Savings rates could fall even further, experts warn

Savers’ misery is not over despite the Bank of England steering clear of negative interest rates, experts have warned.

The Bank of England held rates steady at a historic low of 0.1% on Thursday.

But Sarah Coles, a personal finance analyst at Hargreaves Lansdown, said despite no change, savers can expect their returns to carry on dwindling.

Ms Coles said the hike in the Bank’s quantitative easing (QE) programme will push bond yields down.

She said this usually means savings rates drift lower, because banks can attract money at lower rates.

Ms Coles added savings rates also depend on mortgage demand.

The housing market has recently had a mini-boom as homebuyers take advantage of a temporary stamp duty holiday.

But with England now in a second national lockdown and tough economic conditions ahead this could put the brakes on the housing market and mortgage demand – and feed into savings rates.

Ms Coles said: “The Bank of England steered clear of negative interest rates but this doesn’t mean the misery is over for savers.

“Before the MPC (the Bank’s Monetary Policy Committee) report, all the talk was of the potential for rates to turn negative.”

She said despite rates being held at 0.1%, “this doesn’t mean savers are home free”.

Bank of England economy boosting action
Ms Cole said people should not put off building savings despite the Bank of England holding rates at 0.1% (Jonathan Brady/PA)

Ms Coles said: “Wrapped up in the announcement were signs that savings rates are on their way down.

“QE was boosted more than expected, which will put more downward pressure on savings rates.

“Meanwhile, lockdown and economic woes are expected to slow the mortgage market down.

“This means the banks don’t need to raise as much cash from savers so can drop rates again.”

She added: “Rates are already at rock bottom – paying an average of 0.08% on easy access savings and 0.29% on fixed rate and notice accounts.

“The best rates have fallen away, too, with the best fixed term rates falling last week and the best easy access withdrawn or cut back this week.”

Ms Coles said low rates should not put people off building a savings buffer.

“It’s vital we have an emergency savings safety net at times like this,” she said.

“This doesn’t mean we should settle for a miserable 0.01% from the high street giants, though.

“It’s vital to shop around for a competitive deal because while inflation is likely to be rock bottom for the rest of 2020 it is predicted to rise again from the start of next year.”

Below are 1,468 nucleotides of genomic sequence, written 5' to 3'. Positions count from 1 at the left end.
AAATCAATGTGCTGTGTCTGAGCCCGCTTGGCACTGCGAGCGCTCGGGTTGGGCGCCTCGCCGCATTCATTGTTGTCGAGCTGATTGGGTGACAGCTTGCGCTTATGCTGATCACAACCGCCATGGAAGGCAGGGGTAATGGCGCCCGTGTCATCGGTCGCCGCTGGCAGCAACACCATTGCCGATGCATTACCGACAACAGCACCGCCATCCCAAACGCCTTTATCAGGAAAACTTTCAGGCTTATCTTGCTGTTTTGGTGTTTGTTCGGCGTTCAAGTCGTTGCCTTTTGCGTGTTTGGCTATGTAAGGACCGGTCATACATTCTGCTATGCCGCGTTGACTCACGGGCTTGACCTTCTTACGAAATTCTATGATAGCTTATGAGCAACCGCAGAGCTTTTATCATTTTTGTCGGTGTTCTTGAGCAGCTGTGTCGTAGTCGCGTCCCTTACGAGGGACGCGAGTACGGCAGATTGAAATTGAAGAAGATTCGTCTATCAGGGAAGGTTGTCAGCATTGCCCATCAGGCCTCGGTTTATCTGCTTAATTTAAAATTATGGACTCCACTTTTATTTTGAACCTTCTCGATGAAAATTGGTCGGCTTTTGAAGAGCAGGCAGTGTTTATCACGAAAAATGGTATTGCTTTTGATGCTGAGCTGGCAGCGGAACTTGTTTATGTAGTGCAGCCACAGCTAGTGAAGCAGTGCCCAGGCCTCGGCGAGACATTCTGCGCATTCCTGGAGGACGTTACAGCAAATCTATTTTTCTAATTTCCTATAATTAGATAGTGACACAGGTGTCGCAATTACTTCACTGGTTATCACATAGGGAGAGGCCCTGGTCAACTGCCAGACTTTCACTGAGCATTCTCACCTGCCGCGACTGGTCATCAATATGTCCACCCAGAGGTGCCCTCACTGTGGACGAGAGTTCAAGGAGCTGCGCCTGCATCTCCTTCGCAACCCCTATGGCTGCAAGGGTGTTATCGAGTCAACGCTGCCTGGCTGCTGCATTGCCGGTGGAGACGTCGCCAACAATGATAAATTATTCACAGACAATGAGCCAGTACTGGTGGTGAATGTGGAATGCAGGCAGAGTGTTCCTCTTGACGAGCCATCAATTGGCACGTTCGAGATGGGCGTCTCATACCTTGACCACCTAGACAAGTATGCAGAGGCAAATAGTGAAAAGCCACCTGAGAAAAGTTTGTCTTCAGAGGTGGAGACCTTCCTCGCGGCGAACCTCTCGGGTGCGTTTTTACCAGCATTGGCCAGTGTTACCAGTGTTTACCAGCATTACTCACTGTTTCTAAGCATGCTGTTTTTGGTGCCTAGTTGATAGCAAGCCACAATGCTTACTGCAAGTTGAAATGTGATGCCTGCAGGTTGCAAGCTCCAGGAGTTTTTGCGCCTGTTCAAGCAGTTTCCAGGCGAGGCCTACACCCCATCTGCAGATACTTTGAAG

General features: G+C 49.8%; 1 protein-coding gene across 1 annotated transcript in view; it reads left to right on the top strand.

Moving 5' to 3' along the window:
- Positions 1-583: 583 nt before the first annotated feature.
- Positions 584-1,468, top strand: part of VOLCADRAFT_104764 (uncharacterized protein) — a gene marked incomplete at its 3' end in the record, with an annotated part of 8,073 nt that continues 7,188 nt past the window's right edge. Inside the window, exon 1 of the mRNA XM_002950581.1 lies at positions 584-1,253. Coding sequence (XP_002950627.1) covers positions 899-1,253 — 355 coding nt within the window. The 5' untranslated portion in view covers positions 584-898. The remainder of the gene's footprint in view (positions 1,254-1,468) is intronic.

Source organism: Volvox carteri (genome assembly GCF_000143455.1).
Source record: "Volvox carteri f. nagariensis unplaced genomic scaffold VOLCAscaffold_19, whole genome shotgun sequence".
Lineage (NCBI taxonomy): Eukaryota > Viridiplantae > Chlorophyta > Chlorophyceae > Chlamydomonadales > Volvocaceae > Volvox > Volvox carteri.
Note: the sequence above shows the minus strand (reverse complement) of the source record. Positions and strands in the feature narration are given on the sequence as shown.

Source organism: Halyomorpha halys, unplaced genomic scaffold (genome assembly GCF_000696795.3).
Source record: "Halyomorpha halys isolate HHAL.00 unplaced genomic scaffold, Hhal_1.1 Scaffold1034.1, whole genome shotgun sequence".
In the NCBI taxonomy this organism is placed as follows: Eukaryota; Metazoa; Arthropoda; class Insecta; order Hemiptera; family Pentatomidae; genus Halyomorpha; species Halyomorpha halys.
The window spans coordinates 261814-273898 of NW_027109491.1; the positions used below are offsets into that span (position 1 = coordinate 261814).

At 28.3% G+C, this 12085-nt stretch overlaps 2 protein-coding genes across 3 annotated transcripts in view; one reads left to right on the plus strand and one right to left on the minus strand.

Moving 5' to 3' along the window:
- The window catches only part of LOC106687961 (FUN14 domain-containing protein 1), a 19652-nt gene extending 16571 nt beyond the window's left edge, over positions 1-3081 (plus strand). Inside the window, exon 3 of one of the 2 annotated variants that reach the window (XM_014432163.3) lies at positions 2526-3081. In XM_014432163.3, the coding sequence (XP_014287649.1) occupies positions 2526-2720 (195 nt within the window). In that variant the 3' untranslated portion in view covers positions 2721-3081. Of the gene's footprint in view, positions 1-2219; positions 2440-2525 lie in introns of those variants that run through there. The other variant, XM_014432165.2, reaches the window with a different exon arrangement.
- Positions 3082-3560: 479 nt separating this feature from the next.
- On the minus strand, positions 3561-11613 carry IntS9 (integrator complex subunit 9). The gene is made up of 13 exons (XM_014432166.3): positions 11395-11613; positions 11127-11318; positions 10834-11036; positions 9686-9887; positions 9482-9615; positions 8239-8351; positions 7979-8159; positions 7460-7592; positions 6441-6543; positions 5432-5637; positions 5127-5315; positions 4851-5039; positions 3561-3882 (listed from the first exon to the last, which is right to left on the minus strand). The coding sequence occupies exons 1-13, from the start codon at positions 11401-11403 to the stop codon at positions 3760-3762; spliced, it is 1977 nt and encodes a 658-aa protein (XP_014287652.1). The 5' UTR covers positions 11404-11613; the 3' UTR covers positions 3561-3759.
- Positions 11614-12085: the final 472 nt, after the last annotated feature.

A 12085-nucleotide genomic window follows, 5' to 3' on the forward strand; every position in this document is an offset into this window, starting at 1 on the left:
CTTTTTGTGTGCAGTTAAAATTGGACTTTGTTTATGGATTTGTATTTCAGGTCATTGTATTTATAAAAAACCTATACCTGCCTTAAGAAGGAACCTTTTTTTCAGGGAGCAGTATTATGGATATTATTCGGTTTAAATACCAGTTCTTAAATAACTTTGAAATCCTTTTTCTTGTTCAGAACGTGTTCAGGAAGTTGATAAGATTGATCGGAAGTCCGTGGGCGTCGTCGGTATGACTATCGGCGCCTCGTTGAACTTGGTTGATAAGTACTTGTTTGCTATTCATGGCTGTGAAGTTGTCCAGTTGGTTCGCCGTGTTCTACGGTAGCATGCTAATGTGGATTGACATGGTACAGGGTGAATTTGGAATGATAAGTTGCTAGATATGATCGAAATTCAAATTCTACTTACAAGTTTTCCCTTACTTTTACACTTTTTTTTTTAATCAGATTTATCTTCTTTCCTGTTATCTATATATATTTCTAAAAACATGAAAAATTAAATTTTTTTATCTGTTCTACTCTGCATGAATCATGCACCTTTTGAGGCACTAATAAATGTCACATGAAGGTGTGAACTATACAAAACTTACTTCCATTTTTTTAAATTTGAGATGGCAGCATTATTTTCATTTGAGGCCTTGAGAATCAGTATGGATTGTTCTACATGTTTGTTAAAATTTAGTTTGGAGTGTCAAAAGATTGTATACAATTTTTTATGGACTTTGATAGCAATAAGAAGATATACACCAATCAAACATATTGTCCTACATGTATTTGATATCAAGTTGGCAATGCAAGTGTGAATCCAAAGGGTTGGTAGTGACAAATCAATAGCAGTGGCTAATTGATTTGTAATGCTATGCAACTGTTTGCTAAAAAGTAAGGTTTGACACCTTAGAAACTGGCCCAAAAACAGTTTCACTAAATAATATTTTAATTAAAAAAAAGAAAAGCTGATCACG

We have published our #MonetaryPolicyReport which examines the impact of Covid on the economy. https://t.co/S04S8dzIIBpic.twitter.com/6LzX1qBLD1

— Bank of England (@bankofengland) November 5, 2020

Anthony Morrow, co-founder of money management firm OpenMoney, said people with higher amounts of savings held in cash may want to consider investing in stocks and shares if they are able to put their money away for at least five years.

He said regardless of the base rate being held at a historic low, some borrowers may find their costs have increased.

Overdraft rates have doubled for many customers, with banks clustering their rates around 40% as they comply with new industry rules.

Mr Morrow said for those struggling financially due to coronavirus: “Banks are obliged to provide extra support to customers in financial difficulty, including suspending or waiving further interest or charges to stop debts spiralling out of control, so make sure you speak to your provider as soon as possible if you are struggling with repayments.”

Mortgages are also becoming more expensive and harder to take out.

The Bank said quoted rates on new fixed-rate mortgages continued to increase in October.

The number of mortgage approvals in September was the highest since 2007, and the Bank said lenders may be using pricing to manage demand within their operational constraints. Such constraints might be expected to be relatively short-lived, it said.

The supply of low-deposit mortgages has fallen back particularly sharply, apparently reflecting higher borrower credit risks, the Bank said.

This might be more persistent than the effects of operational constraints, it added.

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